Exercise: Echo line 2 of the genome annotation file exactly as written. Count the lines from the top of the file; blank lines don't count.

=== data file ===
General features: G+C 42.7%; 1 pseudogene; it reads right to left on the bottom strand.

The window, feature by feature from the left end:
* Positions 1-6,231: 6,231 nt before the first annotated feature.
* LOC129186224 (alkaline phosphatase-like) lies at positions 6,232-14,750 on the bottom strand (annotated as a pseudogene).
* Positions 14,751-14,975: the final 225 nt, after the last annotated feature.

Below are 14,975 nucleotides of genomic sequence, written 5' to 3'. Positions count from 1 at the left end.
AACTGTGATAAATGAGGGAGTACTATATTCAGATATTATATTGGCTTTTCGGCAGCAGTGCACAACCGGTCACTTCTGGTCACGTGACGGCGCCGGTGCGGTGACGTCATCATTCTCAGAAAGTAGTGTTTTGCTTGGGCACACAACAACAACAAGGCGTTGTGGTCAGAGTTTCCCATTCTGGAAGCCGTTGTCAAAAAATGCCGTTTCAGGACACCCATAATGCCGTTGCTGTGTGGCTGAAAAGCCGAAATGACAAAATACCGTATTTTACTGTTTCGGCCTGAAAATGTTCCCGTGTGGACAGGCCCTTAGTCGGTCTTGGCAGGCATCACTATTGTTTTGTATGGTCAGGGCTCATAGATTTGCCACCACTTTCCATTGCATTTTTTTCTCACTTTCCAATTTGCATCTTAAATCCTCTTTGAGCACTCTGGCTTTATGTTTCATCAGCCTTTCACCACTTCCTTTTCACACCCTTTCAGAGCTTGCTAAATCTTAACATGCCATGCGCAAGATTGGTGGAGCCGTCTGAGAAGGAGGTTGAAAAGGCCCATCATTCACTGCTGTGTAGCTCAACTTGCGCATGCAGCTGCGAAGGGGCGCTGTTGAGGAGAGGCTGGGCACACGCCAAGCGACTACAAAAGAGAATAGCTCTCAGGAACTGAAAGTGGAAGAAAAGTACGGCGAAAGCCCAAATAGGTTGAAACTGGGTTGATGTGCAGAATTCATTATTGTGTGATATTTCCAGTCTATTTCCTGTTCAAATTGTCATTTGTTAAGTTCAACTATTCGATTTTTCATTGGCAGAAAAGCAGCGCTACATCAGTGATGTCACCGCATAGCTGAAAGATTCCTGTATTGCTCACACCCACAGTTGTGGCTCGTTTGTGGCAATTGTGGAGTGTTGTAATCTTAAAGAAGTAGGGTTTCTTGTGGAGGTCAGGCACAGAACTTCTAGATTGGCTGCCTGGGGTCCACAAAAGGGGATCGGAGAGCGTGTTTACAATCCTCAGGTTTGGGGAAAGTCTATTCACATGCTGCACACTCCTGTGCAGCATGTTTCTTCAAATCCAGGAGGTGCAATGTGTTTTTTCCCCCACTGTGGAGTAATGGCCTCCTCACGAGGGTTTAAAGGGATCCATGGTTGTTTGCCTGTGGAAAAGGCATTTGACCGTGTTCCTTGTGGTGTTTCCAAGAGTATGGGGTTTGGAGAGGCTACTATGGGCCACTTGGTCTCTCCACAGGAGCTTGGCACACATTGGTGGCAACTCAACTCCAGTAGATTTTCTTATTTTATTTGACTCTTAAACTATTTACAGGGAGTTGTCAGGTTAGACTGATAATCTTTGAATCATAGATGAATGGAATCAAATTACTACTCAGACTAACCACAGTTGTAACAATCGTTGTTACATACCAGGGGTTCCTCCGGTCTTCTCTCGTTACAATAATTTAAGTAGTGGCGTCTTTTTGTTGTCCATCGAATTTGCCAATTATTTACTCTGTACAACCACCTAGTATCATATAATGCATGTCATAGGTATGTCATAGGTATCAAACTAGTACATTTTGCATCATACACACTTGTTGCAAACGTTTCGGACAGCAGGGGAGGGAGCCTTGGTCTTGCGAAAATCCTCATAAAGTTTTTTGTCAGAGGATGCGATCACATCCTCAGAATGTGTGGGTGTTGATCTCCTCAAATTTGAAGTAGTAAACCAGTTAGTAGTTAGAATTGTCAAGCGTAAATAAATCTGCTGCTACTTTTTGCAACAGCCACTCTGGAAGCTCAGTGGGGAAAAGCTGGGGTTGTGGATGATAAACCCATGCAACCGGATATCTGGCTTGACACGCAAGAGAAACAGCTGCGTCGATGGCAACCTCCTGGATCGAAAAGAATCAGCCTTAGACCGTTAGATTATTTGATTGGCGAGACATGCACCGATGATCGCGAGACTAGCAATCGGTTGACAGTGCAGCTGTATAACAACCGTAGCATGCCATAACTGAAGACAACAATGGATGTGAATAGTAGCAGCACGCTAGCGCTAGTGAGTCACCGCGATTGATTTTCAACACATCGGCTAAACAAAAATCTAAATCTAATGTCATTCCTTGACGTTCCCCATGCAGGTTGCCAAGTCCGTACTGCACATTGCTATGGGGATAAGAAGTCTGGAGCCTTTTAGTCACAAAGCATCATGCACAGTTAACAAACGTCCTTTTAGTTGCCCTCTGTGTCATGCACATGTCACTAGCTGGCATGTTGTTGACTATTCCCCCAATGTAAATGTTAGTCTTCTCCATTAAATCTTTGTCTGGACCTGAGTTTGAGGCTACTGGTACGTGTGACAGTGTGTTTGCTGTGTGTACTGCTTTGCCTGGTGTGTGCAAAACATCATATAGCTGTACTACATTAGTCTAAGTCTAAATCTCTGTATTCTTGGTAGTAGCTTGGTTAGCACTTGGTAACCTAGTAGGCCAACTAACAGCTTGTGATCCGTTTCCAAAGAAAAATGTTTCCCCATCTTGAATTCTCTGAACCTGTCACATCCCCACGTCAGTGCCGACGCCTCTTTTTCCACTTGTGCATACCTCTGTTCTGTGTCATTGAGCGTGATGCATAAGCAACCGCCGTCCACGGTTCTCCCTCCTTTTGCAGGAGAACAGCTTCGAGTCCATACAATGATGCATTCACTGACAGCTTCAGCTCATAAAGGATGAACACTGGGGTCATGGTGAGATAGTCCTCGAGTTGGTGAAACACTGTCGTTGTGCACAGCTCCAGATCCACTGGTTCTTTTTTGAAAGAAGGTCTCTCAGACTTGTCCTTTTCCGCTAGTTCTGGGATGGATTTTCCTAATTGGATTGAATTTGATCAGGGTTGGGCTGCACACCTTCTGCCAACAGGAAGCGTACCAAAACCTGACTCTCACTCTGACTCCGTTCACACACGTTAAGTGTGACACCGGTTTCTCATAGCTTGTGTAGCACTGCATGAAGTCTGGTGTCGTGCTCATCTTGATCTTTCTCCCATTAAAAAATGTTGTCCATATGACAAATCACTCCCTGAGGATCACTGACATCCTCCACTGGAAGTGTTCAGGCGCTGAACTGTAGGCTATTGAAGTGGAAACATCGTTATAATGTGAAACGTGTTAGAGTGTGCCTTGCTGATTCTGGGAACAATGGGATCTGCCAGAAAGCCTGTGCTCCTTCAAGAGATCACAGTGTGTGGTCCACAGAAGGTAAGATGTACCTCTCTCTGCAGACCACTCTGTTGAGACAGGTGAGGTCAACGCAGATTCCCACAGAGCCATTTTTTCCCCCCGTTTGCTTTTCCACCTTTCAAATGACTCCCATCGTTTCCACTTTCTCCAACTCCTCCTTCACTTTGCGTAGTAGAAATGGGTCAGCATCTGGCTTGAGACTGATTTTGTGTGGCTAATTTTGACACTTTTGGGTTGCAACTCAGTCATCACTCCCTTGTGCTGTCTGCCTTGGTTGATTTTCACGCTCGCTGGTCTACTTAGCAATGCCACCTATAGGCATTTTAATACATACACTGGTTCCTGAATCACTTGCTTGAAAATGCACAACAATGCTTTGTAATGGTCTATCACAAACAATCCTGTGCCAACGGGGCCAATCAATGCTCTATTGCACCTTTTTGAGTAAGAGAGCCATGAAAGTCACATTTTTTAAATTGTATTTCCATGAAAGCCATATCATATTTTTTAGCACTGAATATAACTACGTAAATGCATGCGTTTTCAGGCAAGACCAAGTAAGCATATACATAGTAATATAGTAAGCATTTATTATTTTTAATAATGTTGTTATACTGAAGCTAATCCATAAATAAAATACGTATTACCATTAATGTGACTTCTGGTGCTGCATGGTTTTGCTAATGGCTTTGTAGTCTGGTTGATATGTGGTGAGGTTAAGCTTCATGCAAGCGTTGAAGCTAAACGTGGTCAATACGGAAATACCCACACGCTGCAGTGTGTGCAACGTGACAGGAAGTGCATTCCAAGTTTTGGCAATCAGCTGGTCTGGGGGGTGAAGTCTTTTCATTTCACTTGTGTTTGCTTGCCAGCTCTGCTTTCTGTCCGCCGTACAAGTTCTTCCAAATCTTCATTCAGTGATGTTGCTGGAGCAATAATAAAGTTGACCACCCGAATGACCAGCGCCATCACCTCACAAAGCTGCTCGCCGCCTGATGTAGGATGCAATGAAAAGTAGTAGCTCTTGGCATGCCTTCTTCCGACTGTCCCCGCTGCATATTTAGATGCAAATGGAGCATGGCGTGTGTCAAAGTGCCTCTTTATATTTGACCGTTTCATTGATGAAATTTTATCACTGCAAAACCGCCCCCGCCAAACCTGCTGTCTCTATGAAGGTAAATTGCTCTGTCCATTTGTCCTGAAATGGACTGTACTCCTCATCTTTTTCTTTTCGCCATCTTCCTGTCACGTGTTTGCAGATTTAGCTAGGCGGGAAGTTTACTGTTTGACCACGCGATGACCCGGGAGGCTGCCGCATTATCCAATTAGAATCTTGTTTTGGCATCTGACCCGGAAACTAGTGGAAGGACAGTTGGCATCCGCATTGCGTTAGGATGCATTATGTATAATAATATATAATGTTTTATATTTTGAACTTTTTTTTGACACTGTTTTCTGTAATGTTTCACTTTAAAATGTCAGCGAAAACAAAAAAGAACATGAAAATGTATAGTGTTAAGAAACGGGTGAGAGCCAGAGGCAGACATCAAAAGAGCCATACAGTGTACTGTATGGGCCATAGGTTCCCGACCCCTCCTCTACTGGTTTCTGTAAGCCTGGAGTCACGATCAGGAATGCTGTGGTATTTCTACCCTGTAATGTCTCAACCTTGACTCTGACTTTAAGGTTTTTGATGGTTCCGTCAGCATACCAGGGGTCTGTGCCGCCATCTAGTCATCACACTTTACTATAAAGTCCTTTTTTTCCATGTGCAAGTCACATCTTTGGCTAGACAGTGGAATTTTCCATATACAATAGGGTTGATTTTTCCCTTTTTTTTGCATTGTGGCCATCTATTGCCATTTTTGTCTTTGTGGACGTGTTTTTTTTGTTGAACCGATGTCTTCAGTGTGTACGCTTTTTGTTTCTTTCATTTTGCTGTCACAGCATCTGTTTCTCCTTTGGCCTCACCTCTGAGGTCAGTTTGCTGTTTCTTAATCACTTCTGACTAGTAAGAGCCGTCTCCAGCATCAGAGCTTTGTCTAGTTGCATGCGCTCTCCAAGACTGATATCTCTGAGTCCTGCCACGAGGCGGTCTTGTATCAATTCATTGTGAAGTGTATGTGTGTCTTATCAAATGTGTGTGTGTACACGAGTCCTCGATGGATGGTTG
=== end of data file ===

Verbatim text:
The window, feature by feature from the left end: